Does fanaticism toward one beer mean it is truly worthy of merit?
On February 9 in the small seaside town of Portsmouth, New Hampshire, a beer will be placed on tap in the Portsmouth Brewery. Its reception will ripple through the sea of beer aficionados across America. Portsmouth Brewery, which only produces about 1,000 barrels of beer annually (for comparison, Boréale’s brewers produce around 60,000), releases this beer so infrequently and in such small quantities that the Internet is buzzing with anticipation of its arrival.
Kate the Great, as the beer is called, wasn’t such a hot topic before December 2007, when the readers of BeerAdvocate Magazine rated it the number one beer in America and the number two beer on Planet Earth. The magazine is the periodical of the popular web site beeradvocate.com, which has over 175,000 members, most of whom are self-labeled beer geeks – lovers, defenders, and sometimes, to a fault, crusaders of craft-brewed beer. Such an accolade for Kate the Great created enough hype to give rise to Kate Day, the name given to the not-to-be-missed celebration of its release.
Kate is an Imperial Russian stout (named after the Russian Empress Catherine II), an old style which lent the term “Imperial” to the extreme beer movement and denotes a beer more concentrated in flavour, character, and alcohol.
These extreme styles of beer are often given very limited releases because their market base is composed of exactly the type of craft drinkers who would make such a big hype. The beer-drinking public is not typically drawn to such beers. Yet, on Monday afternoon, a line will form around the block at the Portsmouth Brewery, with people travelling from afar to secure one of about 900 bottles. If the most recent Kate Day this past June is an indication, they’ll sell out within 24-hours.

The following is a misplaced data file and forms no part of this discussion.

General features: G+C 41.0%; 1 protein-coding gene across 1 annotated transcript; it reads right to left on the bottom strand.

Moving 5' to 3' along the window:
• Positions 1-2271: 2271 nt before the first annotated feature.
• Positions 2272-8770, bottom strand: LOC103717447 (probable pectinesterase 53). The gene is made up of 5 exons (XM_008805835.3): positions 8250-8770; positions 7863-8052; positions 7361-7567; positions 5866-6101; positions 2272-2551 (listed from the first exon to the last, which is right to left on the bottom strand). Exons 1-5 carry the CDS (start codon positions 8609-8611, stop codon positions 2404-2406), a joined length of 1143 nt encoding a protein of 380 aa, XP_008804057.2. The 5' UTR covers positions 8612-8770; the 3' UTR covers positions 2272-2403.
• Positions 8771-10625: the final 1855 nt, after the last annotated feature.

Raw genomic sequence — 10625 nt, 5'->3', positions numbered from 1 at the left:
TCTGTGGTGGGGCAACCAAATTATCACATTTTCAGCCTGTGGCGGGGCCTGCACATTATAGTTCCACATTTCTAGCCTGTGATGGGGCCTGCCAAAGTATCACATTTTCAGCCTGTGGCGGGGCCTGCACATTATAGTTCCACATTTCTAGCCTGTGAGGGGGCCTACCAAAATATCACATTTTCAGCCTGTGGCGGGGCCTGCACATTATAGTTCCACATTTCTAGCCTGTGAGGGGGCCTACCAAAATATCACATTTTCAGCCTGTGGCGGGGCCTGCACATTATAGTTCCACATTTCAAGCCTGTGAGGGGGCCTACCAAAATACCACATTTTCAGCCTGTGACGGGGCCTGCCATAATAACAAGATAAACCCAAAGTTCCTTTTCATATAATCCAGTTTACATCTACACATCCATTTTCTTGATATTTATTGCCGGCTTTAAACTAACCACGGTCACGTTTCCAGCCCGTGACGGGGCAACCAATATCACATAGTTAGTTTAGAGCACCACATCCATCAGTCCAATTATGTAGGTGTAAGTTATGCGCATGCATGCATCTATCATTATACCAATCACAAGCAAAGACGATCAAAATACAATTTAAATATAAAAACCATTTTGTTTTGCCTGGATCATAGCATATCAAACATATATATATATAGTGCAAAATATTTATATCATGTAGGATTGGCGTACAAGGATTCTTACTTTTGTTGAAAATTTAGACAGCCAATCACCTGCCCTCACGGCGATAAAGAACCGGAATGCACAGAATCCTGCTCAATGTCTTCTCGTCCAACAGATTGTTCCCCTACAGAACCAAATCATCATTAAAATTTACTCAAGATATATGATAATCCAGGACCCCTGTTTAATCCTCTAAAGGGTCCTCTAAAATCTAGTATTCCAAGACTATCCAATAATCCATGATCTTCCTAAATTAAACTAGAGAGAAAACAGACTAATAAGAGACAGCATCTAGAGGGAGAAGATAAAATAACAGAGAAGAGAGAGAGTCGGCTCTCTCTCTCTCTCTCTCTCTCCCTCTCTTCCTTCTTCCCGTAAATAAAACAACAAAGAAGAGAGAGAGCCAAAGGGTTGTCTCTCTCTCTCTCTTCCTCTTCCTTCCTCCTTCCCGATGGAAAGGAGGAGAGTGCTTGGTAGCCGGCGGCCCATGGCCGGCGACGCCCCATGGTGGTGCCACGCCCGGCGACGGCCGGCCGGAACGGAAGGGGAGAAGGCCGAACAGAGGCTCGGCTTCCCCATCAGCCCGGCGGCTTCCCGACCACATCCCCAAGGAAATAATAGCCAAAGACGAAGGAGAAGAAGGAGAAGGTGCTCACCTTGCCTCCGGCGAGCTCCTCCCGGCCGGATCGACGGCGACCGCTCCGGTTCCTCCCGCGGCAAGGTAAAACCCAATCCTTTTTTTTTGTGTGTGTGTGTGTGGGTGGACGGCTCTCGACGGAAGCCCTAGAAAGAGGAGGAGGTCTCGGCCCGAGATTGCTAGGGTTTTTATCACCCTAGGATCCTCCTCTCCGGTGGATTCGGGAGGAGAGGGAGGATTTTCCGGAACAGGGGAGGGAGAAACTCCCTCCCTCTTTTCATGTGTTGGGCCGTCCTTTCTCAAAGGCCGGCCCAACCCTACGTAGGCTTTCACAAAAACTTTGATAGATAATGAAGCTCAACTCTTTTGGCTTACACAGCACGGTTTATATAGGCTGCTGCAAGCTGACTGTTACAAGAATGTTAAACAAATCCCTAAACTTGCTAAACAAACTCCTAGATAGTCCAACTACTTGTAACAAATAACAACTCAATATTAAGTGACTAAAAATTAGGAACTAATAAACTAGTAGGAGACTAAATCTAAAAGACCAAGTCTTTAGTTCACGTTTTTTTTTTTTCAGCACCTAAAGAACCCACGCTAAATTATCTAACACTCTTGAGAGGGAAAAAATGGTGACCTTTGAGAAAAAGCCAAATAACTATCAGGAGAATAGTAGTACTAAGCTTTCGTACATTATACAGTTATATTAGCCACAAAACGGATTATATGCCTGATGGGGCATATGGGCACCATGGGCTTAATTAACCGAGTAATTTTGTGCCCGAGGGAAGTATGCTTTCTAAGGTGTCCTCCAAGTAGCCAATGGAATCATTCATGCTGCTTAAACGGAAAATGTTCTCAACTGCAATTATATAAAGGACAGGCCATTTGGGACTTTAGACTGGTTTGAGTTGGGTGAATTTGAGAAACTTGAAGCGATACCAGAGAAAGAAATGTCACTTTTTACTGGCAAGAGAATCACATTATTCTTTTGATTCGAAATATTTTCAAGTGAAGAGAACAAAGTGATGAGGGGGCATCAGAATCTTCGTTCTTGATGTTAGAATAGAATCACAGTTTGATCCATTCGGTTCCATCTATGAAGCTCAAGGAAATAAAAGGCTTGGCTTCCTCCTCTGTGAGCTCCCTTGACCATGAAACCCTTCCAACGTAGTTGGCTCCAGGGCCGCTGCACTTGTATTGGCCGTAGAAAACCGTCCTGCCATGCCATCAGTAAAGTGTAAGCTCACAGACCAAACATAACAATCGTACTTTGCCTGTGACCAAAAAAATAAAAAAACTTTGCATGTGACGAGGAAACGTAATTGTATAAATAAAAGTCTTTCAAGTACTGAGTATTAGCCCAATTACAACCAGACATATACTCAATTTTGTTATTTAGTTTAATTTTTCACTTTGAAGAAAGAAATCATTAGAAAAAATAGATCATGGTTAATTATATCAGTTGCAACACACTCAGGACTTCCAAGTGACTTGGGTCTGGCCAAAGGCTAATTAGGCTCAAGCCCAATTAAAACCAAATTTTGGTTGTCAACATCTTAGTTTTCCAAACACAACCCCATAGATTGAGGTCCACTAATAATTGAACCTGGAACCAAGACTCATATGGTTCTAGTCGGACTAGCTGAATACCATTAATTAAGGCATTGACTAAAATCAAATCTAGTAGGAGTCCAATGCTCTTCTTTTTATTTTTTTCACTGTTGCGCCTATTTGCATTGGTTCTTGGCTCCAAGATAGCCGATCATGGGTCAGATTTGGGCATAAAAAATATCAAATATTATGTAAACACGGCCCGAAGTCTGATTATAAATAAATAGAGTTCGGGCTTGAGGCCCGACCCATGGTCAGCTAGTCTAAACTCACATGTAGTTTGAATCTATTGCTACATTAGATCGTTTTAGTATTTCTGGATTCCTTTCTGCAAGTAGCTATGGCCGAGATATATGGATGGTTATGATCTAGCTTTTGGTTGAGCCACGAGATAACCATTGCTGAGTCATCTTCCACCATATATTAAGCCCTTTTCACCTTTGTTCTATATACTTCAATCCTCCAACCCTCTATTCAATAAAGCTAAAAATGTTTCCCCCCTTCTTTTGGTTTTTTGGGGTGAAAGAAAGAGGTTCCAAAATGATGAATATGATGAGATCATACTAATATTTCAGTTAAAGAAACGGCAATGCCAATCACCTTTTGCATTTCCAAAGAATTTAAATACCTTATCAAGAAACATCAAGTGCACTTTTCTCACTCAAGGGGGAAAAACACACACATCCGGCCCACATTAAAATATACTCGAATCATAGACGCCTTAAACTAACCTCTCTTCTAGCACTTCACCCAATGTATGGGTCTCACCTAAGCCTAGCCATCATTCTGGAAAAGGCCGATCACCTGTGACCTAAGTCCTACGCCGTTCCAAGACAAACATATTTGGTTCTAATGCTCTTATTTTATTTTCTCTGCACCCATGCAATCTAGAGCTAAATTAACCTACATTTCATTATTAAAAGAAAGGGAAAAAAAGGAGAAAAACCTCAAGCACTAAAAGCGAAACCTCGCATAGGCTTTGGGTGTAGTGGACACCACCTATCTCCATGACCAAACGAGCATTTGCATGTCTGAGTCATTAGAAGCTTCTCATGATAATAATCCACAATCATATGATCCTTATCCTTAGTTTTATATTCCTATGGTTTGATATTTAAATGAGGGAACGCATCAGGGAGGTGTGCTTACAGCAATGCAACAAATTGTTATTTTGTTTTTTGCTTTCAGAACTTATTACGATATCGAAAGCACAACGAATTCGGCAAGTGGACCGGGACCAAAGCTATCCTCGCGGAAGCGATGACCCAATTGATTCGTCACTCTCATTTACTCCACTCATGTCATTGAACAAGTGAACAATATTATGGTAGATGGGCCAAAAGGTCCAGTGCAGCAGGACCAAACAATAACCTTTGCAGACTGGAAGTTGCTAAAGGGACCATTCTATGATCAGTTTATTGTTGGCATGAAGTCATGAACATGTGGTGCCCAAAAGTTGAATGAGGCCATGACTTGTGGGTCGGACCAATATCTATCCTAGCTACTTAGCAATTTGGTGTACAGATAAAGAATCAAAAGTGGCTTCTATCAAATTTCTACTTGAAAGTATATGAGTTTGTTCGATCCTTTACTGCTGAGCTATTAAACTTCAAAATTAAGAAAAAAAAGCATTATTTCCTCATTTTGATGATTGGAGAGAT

The anticipation for Kate the Great is bred at online beer-rating web sites like beeradvocate.com and ratebeer.com. Their member forums overflow with predictions on changes in ranking (currently the stout is number five overall online), the distances traveled to make it to Portsmouth, and even arguments as to the motives of beer geeks.
“I am fascinated with the modern beer geek who has to have everything – at any price usually – just because it has been deemed the latest and greatest on the Internet,” writes one member of beeradvocate.com about Kate the Great. The buzz that a high ranking generates appears to be the main draw for many drinkers, who respond to such cynicism with validation – “I want [Kate the Great] because of the hype around it. I haven’t had it yet so I want to try it.”
However, others say that it’s as much about the journey as it is about the reward. As much as these beer geeks believe in drinking locally and supporting regional brewers, the thrill of attaining a bottle they have heard much about is a major draw.
Whether time and money is expended in trading for these limited-release beers – there is an intricate trade network made possible by these web sites – or great lengths are undergone to acquire the beer at its source, beer geeks find the search fulfilling.
Montreal’s own Dieu du Ciel! brewpub once had its own buzz-worthy beer. Another Imperial stout, Péché Mortel, elicited as much clamouring as Kate the Great – that is, before Dieu opened a large-scale bottling brewery and saturated the market. At 16th overall on beeradvocate.com, Péché Mortel still holds its own, but after seeing it in a beer store on the West Coast, I knew that it was no longer in the same league.
It’s hard to say if Kate the Great will follow Péché Mortel’s path. So long as the Portsmouth Brewery maintains its rarity and there are still beer geeks jonesing for that ultimate Imperial stout, the hype will live on.